Pavillon Blanc du Château Margaux, 2007

  Château Margaux

This was one of the most remarkable discoveries of our tasting trip: in a top class year for the dry whites, Margaux’s 100% Sauvignon Blanc offering has trumped its own string of recent successes with a heart-stopping wine of great power and elegance. It sports an astonishing 15.5% alcohol – all natural – yet is so well-endowed with sumptuous, racy fruit and stylish mineral freshness that you simply don’t notice it. Only 60% of the chateau’s white grapes were selected for this cuvée, picked in three separate passes through the vineyards, and the wine spent 9 months in barrel, of which a third were new. This is a must for lovers of fine whites.

Contains Sulphites.

About Château Margaux

Great as the wine of Margaux is, no introduction to this estate would be complete without mention of the magnificent Chateau, built by the Marquis de Colonilla and designed by Louis Combes. The Marquis allegedly had no real interest in wine, but his legacy is still enjoyed by everyone who visits.

The Mentzelopoulos family bought the estate from the Ginestet family in 1977. In an era of appalling vintages and economic depression in Bordeaux, Andre Mentzelopoulos invested in improving drainage, replanted vines, built a new barrel cellar and encouraged the use of a second label to improve quality. He sadly died in 1980 before the fruits of his labour were to become apparent, but he can be credited with the revival in Margaux’s reputation and setting the foundations for more successful times that followed. Today, Andre’s daughter, Corrine owns the estate and with the general manager, Paul Pontallier has continued the program of investment.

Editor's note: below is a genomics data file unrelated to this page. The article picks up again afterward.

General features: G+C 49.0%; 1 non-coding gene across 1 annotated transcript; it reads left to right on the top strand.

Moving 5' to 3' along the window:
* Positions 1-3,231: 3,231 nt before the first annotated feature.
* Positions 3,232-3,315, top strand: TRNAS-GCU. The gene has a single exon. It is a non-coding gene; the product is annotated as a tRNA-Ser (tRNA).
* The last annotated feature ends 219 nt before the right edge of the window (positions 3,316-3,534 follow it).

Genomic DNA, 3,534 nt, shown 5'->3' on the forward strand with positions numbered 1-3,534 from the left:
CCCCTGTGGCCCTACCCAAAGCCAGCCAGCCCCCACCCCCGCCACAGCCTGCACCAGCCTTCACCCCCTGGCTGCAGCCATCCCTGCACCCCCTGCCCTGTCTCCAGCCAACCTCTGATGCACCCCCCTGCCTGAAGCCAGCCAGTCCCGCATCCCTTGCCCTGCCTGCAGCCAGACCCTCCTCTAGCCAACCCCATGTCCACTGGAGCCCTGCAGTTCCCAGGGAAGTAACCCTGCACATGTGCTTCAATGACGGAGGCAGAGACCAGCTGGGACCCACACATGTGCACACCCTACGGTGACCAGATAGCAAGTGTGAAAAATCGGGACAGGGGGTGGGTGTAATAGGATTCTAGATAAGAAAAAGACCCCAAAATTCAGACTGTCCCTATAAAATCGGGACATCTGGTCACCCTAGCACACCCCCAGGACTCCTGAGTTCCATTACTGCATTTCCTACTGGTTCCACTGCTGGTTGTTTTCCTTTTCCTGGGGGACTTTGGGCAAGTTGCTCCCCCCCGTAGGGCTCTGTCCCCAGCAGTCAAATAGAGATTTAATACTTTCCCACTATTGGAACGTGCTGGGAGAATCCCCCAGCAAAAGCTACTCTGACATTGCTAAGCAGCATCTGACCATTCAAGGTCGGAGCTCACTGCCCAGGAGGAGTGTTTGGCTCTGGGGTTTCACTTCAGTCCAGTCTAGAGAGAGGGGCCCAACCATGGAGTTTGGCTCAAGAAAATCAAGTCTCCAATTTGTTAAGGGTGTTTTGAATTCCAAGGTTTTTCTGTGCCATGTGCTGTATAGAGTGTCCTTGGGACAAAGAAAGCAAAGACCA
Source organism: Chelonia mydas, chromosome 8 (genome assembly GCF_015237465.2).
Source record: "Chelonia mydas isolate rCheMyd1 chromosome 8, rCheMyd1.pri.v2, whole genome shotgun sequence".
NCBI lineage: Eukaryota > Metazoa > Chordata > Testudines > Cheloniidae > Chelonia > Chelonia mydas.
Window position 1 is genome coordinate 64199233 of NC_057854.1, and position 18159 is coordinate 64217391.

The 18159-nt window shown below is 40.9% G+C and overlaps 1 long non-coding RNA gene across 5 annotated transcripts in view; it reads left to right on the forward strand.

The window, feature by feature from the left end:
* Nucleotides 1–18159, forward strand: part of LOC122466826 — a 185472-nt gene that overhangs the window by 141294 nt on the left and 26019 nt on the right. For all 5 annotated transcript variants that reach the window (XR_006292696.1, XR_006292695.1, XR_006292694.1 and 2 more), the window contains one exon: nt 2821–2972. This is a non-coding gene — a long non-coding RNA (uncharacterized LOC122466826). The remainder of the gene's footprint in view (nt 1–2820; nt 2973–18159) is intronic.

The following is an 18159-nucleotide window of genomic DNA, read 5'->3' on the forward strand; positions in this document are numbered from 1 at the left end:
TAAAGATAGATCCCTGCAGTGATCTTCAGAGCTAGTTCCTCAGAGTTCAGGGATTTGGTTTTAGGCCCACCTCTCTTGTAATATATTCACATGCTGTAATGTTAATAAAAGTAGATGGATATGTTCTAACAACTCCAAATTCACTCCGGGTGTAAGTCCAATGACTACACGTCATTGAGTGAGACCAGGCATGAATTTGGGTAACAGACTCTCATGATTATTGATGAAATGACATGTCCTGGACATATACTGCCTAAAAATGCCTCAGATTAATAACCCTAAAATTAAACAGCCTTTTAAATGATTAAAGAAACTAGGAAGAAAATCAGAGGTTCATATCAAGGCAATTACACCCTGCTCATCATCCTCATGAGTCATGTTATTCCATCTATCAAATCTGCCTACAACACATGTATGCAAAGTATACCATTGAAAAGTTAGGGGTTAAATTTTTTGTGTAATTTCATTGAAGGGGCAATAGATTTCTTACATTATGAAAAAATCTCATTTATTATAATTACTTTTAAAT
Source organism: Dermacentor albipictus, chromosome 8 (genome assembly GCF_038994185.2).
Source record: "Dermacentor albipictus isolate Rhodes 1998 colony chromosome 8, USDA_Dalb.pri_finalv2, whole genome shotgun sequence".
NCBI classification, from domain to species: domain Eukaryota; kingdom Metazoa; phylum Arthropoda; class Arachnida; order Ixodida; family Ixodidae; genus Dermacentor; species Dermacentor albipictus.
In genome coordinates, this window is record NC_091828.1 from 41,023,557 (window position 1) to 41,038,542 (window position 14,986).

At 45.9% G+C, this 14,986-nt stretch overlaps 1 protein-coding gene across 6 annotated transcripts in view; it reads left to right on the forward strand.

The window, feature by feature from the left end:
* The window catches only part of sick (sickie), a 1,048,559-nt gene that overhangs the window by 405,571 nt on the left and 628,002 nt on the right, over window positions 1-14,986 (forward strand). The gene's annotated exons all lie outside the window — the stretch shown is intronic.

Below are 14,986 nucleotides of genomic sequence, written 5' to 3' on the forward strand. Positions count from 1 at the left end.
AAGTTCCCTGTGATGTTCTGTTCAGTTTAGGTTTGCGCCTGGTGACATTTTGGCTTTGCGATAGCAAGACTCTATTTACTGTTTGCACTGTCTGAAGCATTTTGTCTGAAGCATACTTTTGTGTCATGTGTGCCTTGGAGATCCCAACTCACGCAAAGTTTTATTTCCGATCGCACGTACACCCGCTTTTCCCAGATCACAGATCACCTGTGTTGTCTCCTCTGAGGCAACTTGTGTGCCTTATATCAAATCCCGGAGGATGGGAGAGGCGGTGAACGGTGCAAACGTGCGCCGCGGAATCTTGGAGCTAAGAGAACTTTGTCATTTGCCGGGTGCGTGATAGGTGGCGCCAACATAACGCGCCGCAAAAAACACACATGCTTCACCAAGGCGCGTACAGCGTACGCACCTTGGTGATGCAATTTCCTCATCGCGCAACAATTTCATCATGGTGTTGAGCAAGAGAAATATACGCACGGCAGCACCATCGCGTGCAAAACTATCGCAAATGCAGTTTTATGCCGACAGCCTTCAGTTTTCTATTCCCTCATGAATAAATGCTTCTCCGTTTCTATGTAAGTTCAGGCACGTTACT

There is a general trend to producing wines with very high percentage of Cabernet Sauvignon. It is Paul’s belief that the best gravel croupes are best suited to Cabernet, with much of the Merlot utilised in the second label, Pavillon Rouge and a new third label. There is a 12 hectare vineyard further inland that is planted with Sauvignon Blanc, used in the white wine, Pavillon Blanc. At its best, the Grand Vin is ethereal, perfumed, powerful and always supremely elegant.

Appellation: Margaux

The wines tend to show more perfume and roundness than neighbour St-Julien, Pauillac, and St-Estèphe, whilst retaining a certain structure and concentration. Margaux is the most southerly and most extensive of the famous Médoc communes, a patchwork of vineyards with lesser parcels classed purely as Haut-Médoc. A myriad of soil mixtures can be found, clay, limestone, and gravel. Though quality is not always consistent here, the potential is great as more Margaux properties were included in the 1855 classification of the Médoc and Graves than any other appellation.

The two leading lights are the highly sought after Châteaux Margaux and Palmer, though there are several other solid performers including Brane-Cantenac, Rauzan-Ségla, Durfort-Vivens, Lascombes, Giscours, Ferrières, Malescot St Exupery and Luc Thienpont’s new boutique vineyard, Clos des Quatre Vents.

Grape Blend: Semillon | Sauvignon Blanc

Semillon is blended with Sauvignon Blanc to produce the great sweet botrytis-affected wines of Bordeaux in Sauternes and Barsac, the Sauvignon adds aroma, fruit and freshness to the rich fleshy Semillon. Semillon is at its most illustrious in the humid atmosphere of Sauternes and Barsac, where it is susceptible to Botrytis rot, which helps concentrate the fruit sugars, acids and flavours, producing some of the most luscious, sweet long-lived wines in the world. The most renowned example is Château d'Yquem, though there are a plethora of estates throughout the region whose wines come close in quality.